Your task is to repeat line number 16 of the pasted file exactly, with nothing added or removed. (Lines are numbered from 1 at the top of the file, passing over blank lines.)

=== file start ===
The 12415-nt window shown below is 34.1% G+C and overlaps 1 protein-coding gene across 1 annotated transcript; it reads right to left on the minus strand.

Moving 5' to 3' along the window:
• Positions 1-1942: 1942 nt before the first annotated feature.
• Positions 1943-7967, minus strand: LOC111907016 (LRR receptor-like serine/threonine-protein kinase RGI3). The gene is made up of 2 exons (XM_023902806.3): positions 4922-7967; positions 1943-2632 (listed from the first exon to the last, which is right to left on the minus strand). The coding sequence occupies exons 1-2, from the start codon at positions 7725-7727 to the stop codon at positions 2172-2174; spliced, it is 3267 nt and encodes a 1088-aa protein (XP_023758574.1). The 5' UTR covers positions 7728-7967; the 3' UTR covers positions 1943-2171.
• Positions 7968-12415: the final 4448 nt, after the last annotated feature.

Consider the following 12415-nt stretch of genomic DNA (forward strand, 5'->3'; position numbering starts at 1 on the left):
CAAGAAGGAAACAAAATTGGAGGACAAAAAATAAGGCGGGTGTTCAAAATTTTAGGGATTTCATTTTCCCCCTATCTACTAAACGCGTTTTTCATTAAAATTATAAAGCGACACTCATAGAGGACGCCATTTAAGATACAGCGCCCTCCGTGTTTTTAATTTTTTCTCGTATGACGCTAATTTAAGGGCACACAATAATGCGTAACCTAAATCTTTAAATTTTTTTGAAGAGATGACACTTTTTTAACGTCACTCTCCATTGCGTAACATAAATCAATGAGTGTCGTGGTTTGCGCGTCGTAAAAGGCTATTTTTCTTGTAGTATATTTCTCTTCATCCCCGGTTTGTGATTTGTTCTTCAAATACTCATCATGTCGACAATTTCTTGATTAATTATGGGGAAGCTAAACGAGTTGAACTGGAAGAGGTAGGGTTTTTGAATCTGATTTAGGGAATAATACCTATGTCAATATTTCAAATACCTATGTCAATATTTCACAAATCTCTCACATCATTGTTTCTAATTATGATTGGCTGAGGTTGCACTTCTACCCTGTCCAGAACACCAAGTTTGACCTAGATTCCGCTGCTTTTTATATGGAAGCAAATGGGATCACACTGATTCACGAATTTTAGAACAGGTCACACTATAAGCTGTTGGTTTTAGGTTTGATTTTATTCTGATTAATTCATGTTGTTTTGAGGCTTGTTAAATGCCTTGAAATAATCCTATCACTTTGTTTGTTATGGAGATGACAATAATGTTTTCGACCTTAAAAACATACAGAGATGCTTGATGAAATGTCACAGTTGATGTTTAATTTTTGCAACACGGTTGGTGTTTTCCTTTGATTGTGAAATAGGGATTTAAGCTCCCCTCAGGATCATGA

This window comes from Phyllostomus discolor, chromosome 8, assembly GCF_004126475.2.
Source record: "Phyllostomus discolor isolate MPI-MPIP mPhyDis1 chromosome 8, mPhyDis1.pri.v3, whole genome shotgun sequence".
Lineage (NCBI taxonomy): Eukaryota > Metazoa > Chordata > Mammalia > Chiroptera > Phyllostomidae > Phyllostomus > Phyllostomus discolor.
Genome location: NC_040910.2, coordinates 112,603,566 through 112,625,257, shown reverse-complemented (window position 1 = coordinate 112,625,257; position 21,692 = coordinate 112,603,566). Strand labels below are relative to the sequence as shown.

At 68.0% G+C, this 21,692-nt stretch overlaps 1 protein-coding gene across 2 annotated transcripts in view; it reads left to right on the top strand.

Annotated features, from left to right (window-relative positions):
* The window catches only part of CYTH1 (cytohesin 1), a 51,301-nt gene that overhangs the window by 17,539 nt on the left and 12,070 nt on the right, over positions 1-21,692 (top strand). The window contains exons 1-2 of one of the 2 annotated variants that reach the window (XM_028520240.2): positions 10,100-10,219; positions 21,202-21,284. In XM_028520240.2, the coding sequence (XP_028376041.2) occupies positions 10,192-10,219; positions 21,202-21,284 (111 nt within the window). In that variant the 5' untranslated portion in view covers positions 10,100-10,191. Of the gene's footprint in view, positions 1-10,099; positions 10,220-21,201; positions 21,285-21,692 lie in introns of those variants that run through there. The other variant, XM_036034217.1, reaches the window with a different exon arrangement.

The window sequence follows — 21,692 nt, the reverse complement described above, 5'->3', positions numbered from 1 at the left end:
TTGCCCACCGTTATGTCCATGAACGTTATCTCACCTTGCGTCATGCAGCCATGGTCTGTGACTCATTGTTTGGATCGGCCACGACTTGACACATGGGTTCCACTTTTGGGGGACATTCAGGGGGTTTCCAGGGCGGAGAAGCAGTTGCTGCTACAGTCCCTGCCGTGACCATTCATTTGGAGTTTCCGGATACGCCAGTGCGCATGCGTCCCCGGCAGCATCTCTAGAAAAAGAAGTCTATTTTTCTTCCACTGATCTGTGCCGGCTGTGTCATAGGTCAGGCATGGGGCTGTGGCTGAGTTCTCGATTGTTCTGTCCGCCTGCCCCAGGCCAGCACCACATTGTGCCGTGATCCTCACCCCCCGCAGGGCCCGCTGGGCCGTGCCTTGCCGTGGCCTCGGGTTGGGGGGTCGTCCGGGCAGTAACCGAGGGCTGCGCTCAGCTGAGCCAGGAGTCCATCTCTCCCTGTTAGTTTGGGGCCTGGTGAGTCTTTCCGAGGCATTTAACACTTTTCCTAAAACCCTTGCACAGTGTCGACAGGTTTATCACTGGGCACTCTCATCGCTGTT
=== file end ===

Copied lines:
TTGCCCACCGTTATGTCCATGAACGTTATCTCACCTTGCGTCATGCAGCCATGGTCTGTGACTCATTGTTTGGATCGGCCACGACTTGACACATGGGTTCCACTTTTGGGGGACATTCAGGGGGTTTCCAGGGCGGAGAAGCAGTTGCTGCTACAGTCCCTGCCGTGACCATTCATTTGGAGTTTCCGGATACGCCAGTGCGCATGCGTCCCCGGCAGCATCTCTAGAAAAAGAAGTCTATTTTTCTTCCACTGATCTGTGCCGGCTGTGTCATAGGTCAGGCATGGGGCTGTGGCTGAGTTCTCGATTGTTCTGTCCGCCTGCCCCAGGCCAGCACCACATTGTGCCGTGATCCTCACCCCCCGCAGGGCCCGCTGGGCCGTGCCTTGCCGTGGCCTCGGGTTGGGGGGTCGTCCGGGCAGTAACCGAGGGCTGCGCTCAGCTGAGCCAGGAGTCCATCTCTCCCTGTTAGTTTGGGGCCTGGTGAGTCTTTCCGAGGCATTTAACACTTTTCCTAAAACCCTTGCACAGTGTCGACAGGTTTATCACTGGGCACTCTCATCGCTGTT